Persistence of Vision on a bicycle wheel!

Persistence of Vision (POV) can be used to display text and graphics on moving objects. For one of the Team Projects that I did, we had to make a POV display on a bicycle wheel using LEDs.

An ATmega 328P was used as the microcontroller for the project. 32 RGB LEDs were controlled via two 16-channel LED drivers and three FETS. The FETs were used to switch between which colour was displayed at any given time (red/green/blue).

An image had to be visible on the wheel between 60 and 200 RPM. In addition to this, an advanced mode was used to measure distance and speed.

We used a magnet mounted in a fixed position on the wheel supports and a hall effect sensor to measure the speed of the wheel to work out how quickly to change the colours on the LEDs.

My main contribution to the project was the PC software, the bootloader code and soldering/testing. The software was used to make custom images to display on the wheel and see what they would look like when the project was running. It also communicated with the AVR over USB to download data to it. The bootloader code was used to save an image (~11.5kB) onto the internal flash memory of the AVR. This removed the need for external EEPROM storage. My PC software code is available on Github (see the link to my Github account on the right).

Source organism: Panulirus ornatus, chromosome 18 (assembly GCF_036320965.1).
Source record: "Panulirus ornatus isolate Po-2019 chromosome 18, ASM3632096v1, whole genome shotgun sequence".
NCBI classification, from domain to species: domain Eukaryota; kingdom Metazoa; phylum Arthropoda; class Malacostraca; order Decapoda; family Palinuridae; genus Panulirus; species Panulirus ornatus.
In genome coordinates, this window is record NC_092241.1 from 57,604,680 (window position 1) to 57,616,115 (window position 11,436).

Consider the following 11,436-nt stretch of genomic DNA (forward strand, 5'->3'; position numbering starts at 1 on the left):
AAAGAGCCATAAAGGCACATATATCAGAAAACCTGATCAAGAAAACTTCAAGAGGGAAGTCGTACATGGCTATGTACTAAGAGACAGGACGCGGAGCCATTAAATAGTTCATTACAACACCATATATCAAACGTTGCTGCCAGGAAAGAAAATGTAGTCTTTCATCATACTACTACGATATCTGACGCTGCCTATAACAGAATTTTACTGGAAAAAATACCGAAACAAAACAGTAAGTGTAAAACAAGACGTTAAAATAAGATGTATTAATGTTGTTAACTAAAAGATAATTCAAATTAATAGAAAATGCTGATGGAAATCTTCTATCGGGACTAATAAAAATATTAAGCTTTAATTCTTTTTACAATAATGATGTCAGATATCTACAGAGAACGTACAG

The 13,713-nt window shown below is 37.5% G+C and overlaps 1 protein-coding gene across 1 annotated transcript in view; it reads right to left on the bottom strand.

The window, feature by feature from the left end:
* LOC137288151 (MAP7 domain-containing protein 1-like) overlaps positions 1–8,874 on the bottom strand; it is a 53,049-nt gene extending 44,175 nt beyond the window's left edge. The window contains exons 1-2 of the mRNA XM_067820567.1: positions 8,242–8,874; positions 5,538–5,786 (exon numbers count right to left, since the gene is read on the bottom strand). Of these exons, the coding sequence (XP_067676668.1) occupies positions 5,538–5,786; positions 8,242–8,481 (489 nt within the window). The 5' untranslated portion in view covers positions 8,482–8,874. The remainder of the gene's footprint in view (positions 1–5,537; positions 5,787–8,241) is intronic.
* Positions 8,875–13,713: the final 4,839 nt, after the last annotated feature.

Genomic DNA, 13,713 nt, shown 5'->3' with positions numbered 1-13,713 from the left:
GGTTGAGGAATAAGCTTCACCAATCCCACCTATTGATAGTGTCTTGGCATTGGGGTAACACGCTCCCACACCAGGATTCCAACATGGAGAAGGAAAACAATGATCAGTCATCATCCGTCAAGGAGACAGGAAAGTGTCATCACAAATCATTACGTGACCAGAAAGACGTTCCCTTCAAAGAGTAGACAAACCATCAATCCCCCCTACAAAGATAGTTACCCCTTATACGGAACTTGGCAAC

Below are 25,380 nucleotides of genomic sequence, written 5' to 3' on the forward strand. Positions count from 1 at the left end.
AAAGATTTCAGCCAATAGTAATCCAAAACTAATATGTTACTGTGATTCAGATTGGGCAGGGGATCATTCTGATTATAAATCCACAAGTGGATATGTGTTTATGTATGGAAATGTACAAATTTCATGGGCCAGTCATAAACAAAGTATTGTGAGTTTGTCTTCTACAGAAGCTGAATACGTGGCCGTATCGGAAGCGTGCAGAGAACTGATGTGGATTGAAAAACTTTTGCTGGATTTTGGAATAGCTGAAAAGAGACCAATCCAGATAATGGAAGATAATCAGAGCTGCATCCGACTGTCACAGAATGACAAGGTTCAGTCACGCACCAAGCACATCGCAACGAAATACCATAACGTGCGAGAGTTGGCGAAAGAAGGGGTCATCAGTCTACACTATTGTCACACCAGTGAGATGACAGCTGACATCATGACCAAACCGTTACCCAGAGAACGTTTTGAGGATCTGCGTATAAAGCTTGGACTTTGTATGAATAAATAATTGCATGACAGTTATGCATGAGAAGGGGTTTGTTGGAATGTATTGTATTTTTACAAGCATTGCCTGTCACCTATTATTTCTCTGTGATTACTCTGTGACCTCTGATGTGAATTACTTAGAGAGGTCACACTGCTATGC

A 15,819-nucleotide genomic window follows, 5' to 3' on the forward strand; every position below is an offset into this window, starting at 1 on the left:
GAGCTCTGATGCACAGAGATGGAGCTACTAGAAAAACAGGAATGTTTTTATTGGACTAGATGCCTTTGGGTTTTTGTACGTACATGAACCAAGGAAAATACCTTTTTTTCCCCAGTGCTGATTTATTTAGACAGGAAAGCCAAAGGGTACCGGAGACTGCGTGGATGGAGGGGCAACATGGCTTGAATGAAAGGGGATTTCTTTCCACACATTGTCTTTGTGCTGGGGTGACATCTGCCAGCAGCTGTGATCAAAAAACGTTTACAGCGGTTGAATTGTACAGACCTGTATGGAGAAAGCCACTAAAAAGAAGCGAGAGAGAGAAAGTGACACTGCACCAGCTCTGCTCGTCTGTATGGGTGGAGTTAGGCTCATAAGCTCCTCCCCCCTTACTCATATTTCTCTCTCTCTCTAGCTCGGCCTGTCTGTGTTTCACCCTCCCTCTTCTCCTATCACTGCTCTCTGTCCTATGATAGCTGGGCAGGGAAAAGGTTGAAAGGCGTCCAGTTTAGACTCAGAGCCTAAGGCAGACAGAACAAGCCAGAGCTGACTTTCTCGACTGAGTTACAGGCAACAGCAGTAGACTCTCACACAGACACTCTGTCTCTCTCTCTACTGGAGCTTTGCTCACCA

Now for some pictures! First of all, the PCB:

The PCB that was mounted on the bicycle wheel showing the 32 RGB LEDs (centre), the power supply (bottom right), and the USB connector (top left).
The PCB that was mounted on the bicycle wheel showing the 32 RGB LEDs (centre), the power supply (bottom right), and the USB connector (top left).
The underside of the PCB showing the AVR, FETs and 9V battery used to power the board.
The underside of the PCB showing the AVR, FETs and 9V battery used to power the board.

Then we have some images of the project in action:

What the wheel displayed (the red LED is the power LED that was later moved to the underside of the board so it wouldn't continue to interfere with the image).
What the wheel displayed (the red LED is the power LED that was later moved to the underside of the board so it wouldn’t continue to interfere with the image).
What the software predicted the image would look like.
What the software predicted the image would look like.
A full rainbow - what the software showed.
A full rainbow – what the software showed.
What we saw on the wheel.
What we saw on the wheel.

A more complex pattern:

What the wheel showed (without the text).
What the wheel showed (without the text).
The complex pattern in the software (text was added after data was uploaded to the board).
The complex pattern in the software (text was added after data was uploaded to the board).
It can also display text.
It can also display text.
And the advanced mode showed speed and distance.
And the advanced mode showed speed and distance.